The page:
Makes 4 servings

2 ounces pancetta, cut into small dice (optional)

1 large egg yolk


1 tablespoon water

Flour, for the work surface

One (8-ounce) 9-to-10-inch-square frozen puff pastry sheet, defrosted

2 teaspoons Dijon-style mustard

2 tablespoons creme fraiche

3 ounces Comte cheese, grated


1 half-pint Mushroom Confit (see accompanying recipe)

Kosher salt

Freshly ground black pepper

2 tablespoons finely chopped parsley, for garnish

Preheat the oven to 400 degrees. Line a baking sheet with parchment paper.

If you’re using the pancetta, line a plate with paper towels. Cook the pancetta in a small, dry skillet over medium heat until crisp. Transfer to the paper towel-lined plate.


Whisk the egg yolk and water together in a small bowl. Lightly flour the counter; quickly roll out the puff pastry on the floured surface, just to smooth any folds or cracks. Place on the parchment. Trim off and reserve a 1/2-inch-wide strip from each of the 4 sides.

Brush the top border of the square tart shell with the egg wash, then place 1 strip on each side of the pastry square, on top of the egg wash (to build up the edges). Prick the bottom of the tart shell with a fork. Brush the entire pastry with the egg wash. Bake until golden brown, about 15 minutes. Remove the tart from the oven; reduce the oven temperature to 350 degrees.

Stir together the mustard and the creme fraiche in a cup, then use a small offset knife to spread the mixture across the base of the tart. Sprinkle the grated cheese evenly across the mustard mixture, then arrange the confited mushrooms so they cover the cheese. If using, top with the crisped pancetta.

Liberally salt and pepper the entire tart; slip it back into the oven and bake for 10 to 15 minutes, until the cheese is bubbling.

Sprinkle with the parsley before serving.



Pantry staples, one pan and about an hour are all it takes to make this delicious, fancy recipe. Serve it to dinner party guests or your weeknight family gathering.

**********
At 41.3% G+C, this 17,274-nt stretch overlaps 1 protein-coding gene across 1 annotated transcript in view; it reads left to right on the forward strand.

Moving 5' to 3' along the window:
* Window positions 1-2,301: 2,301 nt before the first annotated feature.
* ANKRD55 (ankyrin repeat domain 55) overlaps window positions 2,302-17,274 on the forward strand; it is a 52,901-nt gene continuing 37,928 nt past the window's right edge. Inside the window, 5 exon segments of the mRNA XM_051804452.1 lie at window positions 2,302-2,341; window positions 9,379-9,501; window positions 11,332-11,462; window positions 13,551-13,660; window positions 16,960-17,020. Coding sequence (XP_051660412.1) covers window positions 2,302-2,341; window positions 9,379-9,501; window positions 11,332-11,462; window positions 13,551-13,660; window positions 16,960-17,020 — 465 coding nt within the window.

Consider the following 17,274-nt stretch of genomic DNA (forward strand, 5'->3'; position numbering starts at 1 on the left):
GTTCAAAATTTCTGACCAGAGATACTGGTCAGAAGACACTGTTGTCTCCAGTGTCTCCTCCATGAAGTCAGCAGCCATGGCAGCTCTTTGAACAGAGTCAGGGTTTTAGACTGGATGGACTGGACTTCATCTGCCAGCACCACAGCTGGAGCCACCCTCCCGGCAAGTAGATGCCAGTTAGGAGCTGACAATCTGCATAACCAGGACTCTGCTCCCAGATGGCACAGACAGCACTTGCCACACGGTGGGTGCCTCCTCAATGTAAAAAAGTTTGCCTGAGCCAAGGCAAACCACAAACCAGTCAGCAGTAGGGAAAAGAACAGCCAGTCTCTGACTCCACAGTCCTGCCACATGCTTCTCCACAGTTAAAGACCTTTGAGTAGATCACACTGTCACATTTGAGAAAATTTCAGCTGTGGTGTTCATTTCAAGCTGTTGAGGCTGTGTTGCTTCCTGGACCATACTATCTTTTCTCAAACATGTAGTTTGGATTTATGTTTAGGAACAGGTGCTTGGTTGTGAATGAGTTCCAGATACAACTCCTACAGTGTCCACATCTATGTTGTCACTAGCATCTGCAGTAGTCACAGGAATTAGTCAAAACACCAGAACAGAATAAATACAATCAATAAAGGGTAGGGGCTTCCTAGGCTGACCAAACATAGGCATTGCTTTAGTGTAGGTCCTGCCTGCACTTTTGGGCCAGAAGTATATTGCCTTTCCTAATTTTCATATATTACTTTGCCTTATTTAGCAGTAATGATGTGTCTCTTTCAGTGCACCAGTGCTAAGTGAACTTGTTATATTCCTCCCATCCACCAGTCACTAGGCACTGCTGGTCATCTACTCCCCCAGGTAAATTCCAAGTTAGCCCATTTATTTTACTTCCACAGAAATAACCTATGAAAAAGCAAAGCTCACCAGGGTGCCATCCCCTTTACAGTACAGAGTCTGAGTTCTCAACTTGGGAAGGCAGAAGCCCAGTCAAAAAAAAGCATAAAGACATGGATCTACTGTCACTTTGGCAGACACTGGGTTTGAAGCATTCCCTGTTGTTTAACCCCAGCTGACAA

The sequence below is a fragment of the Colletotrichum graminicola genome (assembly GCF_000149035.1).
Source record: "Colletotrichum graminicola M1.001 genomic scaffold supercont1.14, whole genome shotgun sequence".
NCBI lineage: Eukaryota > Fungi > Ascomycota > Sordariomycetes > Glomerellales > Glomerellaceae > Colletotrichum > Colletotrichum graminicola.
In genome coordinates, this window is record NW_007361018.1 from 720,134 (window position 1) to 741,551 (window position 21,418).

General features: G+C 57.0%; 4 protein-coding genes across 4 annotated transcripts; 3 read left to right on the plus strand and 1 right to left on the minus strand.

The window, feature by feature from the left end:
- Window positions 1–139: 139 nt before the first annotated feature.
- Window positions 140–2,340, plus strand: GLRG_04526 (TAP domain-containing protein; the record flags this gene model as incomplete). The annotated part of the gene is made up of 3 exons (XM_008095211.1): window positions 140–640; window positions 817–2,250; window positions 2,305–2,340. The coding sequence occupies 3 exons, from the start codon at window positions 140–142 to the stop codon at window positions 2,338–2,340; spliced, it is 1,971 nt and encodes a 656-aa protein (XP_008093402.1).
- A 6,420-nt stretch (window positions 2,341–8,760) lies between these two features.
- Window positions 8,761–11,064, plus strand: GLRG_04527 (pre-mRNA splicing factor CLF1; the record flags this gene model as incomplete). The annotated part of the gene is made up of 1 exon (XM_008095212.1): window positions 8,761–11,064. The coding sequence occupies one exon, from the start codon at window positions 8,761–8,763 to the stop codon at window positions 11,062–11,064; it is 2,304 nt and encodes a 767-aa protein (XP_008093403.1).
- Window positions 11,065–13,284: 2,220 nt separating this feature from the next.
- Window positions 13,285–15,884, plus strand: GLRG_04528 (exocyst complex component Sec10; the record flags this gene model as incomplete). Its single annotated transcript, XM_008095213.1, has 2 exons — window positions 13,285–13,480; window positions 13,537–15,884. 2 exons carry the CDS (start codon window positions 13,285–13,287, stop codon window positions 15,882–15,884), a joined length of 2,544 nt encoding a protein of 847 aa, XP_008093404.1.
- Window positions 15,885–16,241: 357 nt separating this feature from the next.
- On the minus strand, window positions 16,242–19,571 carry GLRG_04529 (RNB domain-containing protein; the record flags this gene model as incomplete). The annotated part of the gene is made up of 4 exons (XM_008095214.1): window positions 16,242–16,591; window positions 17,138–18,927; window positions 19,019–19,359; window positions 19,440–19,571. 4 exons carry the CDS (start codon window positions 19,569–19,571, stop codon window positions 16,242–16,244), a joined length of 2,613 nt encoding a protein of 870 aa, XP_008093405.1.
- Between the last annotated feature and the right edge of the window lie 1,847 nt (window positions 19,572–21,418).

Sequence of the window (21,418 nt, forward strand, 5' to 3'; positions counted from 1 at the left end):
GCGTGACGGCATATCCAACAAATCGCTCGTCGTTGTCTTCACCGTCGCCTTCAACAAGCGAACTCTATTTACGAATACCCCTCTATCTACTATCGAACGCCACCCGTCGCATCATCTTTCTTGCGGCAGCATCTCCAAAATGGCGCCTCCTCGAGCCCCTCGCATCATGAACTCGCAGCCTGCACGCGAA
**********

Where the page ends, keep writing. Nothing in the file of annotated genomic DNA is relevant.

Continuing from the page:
Serve on its own, or spoon over rice, noodles, polenta or mashed potatoes. But always serve it with a bright green salad.

Makes 4 servings

2 teaspoons kosher salt

8 bone-in, skin-on chicken thighs or 4 chicken leg quarters (brined if desired; see headnote)

8 tablespoons Mushroom Confit (made with chopped cremini mushrooms; see accompanying recipe)


1/2 cup flour

2 tablespoons olive oil

2 tablespoons unsalted butter

2 large yellow onions, cut in half and then into thin half-moons

3 cloves garlic, smashed

1/2 teaspoon freshly ground black pepper


1/4 cup flat-leaf parsley, chopped

1 cup dry white wine

1 cup tomato puree

1 cup homemade or no-salt-added chicken broth

Season the chicken all over with 1 teaspoon of the salt. (Omit this step if the chicken has been brined; see headnote.)

Arrange the chicken pieces skin side up on a rimmed baking sheet. Run two fingers under the skin of each piece to make a pocket; tuck in 1 tablespoon of the mushroom confit for each thigh or 2 tablespoons for each leg quarter. Pat down so the confit is evenly distributed under the skin.


Spread the flour on a plate.

Heat the oil and butter in a large, straight-sided skillet over medium heat. Once the butter is foamy, carefully lift the chicken pieces, taking care not to dislodge the mushrooms, and coat both sides in the flour, shaking off any excess. Discard any remaining flour.

Arrange the chicken pieces in the skillet; cook, undisturbed, for about 6 minutes or until browned, then carefully turn them over and cook for 3 to 4 minutes on the second side. Transfer to a plate. (The chicken will not be cooked through; if your skillet is not large enough to accommodate even browning, work in two batches.)

Pour off about 3 tablespoons of fat from the skillet; there should be about 3 tablespoons of the fat left in the skillet. (If using leg quarters, pour off about 6 tablespoons of fat.) Add the onions and garlic. Stir well to coat, then add the remaining teaspoon of salt, the pepper and the parsley; cook until the onions are translucent and soft, about 6 minutes.

Discard the garlic. Stir in the wine, increase the heat to medium-high; once the mixture comes to a boil, cook for about 5 minutes or until it has reduced by half.

Stir in the tomato puree and broth to form a rich sauce; once it starts to bubble at the edges, return the chicken pieces to the skillet, skin side up, nestling them in the sauce. Reduce the heat to medium-low; cover and cook for about 25 minutes or until the chicken is tender and cooked through.


If the sauce does not seem thick enough to cling to the chicken, remove the chicken pieces, increase the heat to medium or medium-high and cook until thickened, about 5 minutes.

Serve hot.

Barrow is the author of “Mrs. Wheelbarrow’s Practical Pantry: Recipes and Techniques for Year-Round Preserving” (W.W. Norton, 2014), recently nominated for an International Association of Culinary Professionals award. She blogs at: